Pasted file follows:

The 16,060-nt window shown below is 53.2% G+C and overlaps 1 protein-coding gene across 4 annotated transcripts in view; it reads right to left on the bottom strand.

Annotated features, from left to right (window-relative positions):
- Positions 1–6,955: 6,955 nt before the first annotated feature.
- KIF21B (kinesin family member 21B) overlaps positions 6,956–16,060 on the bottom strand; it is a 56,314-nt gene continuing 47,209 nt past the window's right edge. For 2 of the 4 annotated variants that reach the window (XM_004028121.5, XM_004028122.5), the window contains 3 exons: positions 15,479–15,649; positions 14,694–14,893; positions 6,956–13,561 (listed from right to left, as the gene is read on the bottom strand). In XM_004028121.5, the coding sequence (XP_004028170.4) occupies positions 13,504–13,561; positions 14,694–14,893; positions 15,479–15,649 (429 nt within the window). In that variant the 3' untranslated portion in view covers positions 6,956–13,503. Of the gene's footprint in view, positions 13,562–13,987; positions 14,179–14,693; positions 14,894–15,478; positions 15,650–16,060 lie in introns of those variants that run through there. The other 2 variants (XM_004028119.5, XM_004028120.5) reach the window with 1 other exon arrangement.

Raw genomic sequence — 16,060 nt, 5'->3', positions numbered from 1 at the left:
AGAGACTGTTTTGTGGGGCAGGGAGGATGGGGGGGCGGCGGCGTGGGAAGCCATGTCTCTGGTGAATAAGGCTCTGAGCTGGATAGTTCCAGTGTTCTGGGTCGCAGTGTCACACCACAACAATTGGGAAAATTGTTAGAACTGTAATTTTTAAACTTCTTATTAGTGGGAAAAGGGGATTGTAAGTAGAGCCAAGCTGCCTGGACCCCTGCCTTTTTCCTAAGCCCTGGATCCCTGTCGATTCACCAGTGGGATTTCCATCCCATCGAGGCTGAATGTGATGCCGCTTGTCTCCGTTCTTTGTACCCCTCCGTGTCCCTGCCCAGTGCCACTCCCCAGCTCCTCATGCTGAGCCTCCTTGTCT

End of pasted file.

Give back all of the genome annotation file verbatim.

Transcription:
The 16,060-nt window shown below is 53.2% G+C and overlaps 1 protein-coding gene across 4 annotated transcripts in view; it reads right to left on the bottom strand.

Annotated features, from left to right (window-relative positions):
- Positions 1–6,955: 6,955 nt before the first annotated feature.
- KIF21B (kinesin family member 21B) overlaps positions 6,956–16,060 on the bottom strand; it is a 56,314-nt gene continuing 47,209 nt past the window's right edge. For 2 of the 4 annotated variants that reach the window (XM_004028121.5, XM_004028122.5), the window contains 3 exons: positions 15,479–15,649; positions 14,694–14,893; positions 6,956–13,561 (listed from right to left, as the gene is read on the bottom strand). In XM_004028121.5, the coding sequence (XP_004028170.4) occupies positions 13,504–13,561; positions 14,694–14,893; positions 15,479–15,649 (429 nt within the window). In that variant the 3' untranslated portion in view covers positions 6,956–13,503. Of the gene's footprint in view, positions 13,562–13,987; positions 14,179–14,693; positions 14,894–15,478; positions 15,650–16,060 lie in introns of those variants that run through there. The other 2 variants (XM_004028119.5, XM_004028120.5) reach the window with 1 other exon arrangement.

Raw genomic sequence — 16,060 nt, 5'->3', positions numbered from 1 at the left:
AGAGACTGTTTTGTGGGGCAGGGAGGATGGGGGGGCGGCGGCGTGGGAAGCCATGTCTCTGGTGAATAAGGCTCTGAGCTGGATAGTTCCAGTGTTCTGGGTCGCAGTGTCACACCACAACAATTGGGAAAATTGTTAGAACTGTAATTTTTAAACTTCTTATTAGTGGGAAAAGGGGATTGTAAGTAGAGCCAAGCTGCCTGGACCCCTGCCTTTTTCCTAAGCCCTGGATCCCTGTCGATTCACCAGTGGGATTTCCATCCCATCGAGGCTGAATGTGATGCCGCTTGTCTCCGTTCTTTGTACCCCTCCGTGTCCCTGCCCAGTGCCACTCCCCAGCTCCTCATGCTGAGCCTCCTTGTCT